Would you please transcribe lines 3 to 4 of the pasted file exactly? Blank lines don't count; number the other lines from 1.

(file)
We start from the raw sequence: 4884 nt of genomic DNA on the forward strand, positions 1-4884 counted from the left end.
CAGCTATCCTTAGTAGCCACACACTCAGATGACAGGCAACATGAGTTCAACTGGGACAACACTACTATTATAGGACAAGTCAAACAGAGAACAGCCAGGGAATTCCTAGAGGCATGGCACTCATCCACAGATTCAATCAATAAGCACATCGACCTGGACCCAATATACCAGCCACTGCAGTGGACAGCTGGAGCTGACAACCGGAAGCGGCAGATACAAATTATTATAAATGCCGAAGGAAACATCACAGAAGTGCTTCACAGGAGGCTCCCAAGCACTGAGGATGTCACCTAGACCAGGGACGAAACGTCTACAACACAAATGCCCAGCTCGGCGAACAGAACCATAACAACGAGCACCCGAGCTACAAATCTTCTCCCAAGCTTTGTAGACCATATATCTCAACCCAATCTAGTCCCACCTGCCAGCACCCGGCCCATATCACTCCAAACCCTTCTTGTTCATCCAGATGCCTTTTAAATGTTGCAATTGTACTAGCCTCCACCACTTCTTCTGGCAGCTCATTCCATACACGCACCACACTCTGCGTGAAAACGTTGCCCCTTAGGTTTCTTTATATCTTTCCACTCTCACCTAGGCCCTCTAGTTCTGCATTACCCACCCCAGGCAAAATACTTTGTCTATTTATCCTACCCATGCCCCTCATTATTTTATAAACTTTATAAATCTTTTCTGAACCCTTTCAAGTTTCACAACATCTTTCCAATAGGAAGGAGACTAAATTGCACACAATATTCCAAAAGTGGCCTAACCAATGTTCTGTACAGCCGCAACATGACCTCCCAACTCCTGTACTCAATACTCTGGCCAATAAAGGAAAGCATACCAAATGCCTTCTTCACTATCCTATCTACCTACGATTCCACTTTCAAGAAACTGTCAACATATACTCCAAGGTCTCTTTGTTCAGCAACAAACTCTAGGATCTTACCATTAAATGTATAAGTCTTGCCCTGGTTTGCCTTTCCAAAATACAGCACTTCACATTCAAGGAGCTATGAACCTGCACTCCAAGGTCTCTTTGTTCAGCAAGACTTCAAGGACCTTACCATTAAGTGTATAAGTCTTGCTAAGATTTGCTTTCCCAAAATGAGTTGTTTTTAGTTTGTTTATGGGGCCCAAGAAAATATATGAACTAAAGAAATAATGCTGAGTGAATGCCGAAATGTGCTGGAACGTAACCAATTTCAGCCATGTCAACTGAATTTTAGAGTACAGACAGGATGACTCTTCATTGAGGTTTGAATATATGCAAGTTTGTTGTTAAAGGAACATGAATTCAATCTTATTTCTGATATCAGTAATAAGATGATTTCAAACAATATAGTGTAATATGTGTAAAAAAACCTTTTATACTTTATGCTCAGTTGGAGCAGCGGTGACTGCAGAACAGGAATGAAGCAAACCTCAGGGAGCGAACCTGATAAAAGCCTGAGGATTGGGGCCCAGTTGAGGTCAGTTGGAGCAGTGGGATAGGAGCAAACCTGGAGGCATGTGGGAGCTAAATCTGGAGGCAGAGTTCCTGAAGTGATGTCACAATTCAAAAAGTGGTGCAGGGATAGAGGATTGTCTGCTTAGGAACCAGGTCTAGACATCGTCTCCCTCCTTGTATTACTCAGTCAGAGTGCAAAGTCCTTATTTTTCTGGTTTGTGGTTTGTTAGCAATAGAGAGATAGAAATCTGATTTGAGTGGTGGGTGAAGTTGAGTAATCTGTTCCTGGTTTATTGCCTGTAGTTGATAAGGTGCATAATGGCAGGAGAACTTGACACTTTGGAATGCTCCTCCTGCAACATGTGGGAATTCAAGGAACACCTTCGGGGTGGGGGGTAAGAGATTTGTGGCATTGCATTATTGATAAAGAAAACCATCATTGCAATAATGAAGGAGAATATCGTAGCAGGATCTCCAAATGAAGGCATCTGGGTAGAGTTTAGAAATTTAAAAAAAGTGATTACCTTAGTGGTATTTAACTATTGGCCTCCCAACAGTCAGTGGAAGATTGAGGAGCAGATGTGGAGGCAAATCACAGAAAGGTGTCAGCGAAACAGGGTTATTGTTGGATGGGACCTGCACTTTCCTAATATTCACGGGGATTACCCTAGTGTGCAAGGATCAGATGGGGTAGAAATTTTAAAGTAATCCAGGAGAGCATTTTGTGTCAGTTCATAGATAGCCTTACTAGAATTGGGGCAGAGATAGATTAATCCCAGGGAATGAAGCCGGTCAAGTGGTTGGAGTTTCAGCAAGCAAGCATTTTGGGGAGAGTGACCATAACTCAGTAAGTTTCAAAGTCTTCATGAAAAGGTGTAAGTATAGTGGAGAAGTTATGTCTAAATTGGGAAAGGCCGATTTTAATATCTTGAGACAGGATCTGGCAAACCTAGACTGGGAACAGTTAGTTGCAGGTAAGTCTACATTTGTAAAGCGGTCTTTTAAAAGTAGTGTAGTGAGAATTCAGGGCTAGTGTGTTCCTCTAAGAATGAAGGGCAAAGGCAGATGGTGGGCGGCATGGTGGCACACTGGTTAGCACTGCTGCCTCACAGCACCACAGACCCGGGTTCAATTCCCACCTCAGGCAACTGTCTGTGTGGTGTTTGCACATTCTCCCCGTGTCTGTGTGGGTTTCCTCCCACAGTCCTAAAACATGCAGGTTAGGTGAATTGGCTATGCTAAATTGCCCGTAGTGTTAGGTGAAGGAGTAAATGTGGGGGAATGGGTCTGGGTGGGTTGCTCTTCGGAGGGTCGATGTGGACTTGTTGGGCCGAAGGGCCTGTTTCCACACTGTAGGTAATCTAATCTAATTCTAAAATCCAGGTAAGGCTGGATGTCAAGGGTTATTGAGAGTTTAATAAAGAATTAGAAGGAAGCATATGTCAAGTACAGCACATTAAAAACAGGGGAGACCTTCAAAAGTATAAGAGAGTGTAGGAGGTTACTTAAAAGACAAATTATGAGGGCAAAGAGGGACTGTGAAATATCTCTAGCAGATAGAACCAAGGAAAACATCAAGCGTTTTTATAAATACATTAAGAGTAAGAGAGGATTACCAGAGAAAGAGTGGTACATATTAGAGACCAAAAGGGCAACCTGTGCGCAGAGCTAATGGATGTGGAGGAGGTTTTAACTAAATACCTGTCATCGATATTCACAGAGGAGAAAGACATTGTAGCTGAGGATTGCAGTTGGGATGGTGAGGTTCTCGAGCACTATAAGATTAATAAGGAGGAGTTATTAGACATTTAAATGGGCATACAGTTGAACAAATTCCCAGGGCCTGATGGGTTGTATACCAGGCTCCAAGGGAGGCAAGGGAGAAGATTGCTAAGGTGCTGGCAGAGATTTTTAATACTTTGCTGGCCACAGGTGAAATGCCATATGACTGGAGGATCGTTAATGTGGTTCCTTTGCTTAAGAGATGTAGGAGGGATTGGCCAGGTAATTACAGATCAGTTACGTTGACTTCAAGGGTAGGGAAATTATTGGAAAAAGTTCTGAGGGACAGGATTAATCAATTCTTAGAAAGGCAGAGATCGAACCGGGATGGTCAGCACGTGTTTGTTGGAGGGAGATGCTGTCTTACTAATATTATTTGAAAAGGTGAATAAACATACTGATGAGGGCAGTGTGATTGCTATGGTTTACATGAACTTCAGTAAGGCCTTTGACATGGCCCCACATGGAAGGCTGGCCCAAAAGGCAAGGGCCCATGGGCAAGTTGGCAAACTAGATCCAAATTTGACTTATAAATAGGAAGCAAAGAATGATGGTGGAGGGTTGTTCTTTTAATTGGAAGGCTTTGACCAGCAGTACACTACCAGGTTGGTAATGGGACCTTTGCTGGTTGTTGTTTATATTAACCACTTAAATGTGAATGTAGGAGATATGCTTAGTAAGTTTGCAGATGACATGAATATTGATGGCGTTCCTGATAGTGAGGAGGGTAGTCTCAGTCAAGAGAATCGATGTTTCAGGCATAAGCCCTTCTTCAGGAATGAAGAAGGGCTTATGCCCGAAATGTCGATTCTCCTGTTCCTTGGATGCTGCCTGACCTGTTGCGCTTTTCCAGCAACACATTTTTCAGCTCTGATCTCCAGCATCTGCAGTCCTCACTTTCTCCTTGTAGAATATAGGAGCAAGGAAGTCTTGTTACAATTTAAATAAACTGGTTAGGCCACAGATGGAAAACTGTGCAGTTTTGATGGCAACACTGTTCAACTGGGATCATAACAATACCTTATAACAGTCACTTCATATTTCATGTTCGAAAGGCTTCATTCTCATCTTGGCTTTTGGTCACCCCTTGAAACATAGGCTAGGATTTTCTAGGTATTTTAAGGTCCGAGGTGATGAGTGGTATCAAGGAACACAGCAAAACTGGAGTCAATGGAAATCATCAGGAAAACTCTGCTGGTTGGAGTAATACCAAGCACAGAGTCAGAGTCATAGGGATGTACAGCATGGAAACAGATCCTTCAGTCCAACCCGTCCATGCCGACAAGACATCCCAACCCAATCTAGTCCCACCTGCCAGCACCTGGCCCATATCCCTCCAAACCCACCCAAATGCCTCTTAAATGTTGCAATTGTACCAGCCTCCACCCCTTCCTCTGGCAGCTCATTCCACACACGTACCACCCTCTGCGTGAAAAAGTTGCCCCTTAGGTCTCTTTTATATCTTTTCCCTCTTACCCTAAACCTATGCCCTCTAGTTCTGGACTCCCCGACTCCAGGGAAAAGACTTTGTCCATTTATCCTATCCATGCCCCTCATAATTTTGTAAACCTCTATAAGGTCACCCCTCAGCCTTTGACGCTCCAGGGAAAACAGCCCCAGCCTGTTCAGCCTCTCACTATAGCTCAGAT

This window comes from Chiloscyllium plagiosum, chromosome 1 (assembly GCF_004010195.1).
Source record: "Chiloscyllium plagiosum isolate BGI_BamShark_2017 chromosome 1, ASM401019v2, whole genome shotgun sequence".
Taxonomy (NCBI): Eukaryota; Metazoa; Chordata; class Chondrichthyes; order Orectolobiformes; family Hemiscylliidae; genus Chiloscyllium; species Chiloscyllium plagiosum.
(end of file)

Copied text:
This window comes from Chiloscyllium plagiosum, chromosome 1 (assembly GCF_004010195.1).
Source record: "Chiloscyllium plagiosum isolate BGI_BamShark_2017 chromosome 1, ASM401019v2, whole genome shotgun sequence".